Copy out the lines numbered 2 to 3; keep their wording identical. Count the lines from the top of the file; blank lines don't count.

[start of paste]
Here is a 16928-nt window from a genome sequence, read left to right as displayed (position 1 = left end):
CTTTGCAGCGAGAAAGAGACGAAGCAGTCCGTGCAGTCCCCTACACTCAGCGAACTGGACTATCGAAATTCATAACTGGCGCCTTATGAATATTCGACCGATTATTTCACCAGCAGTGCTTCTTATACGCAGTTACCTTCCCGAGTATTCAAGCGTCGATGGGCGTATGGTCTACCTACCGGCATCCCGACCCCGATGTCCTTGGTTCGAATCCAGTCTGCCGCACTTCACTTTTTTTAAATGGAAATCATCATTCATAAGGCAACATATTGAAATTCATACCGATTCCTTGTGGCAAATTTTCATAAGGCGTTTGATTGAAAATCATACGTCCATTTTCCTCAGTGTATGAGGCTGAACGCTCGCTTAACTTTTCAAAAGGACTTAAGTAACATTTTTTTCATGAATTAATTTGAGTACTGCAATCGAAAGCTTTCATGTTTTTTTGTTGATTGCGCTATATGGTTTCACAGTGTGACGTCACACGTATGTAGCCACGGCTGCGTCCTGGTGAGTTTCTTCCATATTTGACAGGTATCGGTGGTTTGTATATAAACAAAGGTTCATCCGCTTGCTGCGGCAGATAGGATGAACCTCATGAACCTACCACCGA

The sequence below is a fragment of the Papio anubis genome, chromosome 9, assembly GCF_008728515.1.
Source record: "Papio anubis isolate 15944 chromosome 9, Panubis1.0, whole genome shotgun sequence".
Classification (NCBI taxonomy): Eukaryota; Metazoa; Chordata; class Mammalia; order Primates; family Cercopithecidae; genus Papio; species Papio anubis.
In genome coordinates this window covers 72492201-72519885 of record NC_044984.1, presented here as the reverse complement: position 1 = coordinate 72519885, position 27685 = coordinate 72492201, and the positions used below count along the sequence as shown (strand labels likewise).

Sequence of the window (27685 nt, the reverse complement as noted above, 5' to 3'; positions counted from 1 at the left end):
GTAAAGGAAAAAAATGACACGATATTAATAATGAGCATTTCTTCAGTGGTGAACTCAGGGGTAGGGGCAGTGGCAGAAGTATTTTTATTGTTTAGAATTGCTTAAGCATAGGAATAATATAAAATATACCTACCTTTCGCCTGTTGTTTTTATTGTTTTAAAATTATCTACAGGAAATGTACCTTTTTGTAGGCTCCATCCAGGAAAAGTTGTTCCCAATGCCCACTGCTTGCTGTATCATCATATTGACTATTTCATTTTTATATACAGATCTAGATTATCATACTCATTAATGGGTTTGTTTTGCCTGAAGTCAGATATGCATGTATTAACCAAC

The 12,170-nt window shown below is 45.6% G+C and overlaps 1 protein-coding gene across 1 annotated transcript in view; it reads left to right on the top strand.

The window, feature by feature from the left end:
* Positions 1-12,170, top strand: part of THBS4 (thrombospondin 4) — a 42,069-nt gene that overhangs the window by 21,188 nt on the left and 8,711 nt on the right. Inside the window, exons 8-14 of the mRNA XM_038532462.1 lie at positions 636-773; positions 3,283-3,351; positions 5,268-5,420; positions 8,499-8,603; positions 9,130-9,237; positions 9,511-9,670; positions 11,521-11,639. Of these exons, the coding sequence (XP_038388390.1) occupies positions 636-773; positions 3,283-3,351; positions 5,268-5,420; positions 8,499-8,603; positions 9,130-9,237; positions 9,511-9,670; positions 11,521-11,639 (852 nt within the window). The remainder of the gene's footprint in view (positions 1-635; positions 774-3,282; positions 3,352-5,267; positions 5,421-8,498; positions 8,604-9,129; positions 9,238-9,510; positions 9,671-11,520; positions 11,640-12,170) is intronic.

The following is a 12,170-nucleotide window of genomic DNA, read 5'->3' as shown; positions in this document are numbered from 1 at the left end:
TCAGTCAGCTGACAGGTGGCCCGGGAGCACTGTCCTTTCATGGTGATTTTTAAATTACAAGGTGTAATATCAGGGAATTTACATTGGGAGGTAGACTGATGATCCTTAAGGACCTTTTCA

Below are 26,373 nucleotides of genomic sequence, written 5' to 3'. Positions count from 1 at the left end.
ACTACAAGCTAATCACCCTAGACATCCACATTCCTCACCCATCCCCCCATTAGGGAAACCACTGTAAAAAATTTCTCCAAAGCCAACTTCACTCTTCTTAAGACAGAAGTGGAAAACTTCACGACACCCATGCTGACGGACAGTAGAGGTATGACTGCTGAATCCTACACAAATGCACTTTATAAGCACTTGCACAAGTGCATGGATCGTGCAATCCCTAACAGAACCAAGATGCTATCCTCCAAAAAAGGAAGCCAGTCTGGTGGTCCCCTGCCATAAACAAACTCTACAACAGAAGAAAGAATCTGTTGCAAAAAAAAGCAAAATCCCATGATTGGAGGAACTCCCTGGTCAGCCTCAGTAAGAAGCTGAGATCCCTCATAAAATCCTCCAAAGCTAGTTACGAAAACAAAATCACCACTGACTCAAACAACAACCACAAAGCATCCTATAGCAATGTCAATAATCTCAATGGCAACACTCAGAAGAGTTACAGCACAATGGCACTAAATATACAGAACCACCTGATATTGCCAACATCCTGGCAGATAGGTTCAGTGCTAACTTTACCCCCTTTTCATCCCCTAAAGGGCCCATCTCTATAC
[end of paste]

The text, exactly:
CTTTGCAGCGAGAAAGAGACGAAGCAGTCCGTGCAGTCCCCTACACTCAGCGAACTGGACTATCGAAATTCATAACTGGCGCCTTATGAATATTCGACCGATTATTTCACCAGCAGTGCTTCTTATACGCAGTTACCTTCCCGAGTATTCAAGCGTCGATGGGCGTATGGTCTACCTACCGGCATCCCGACCCCGATGTCCTTGGTTCGAATCCAGTCTGCCGCACTTCACTTTTTTTAAATGGAAATCATCATTCATAAGGCAACATATTGAAATTCATACCGATTCCTTGTGGCAAATTTTCATAAGGCGTTTGATTGAAAATCATACGTCCATTTTCCTCAGTGTATGAGGCTGAACGCTCGCTTAACTTTTCAAAAGGACTTAAGTAACATTTTTTTCATGAATTAATTTGAGTACTGCAATCGAAAGCTTTCATGTTTTTTTGTTGATTGCGCTATATGGTTTCACAGTGTGACGTCACACGTATGTAGCCACGGCTGCGTCCTGGTGAGTTTCTTCCATATTTGACAGGTATCGGTGGTTTGTATATAAACAAAGGTTCATCCGCTTGCTGCGGCAGATAGGATGAACCTCATGAACCTACCACCGA

The sequence below is a fragment of the Papio anubis genome, chromosome 9, assembly GCF_008728515.1.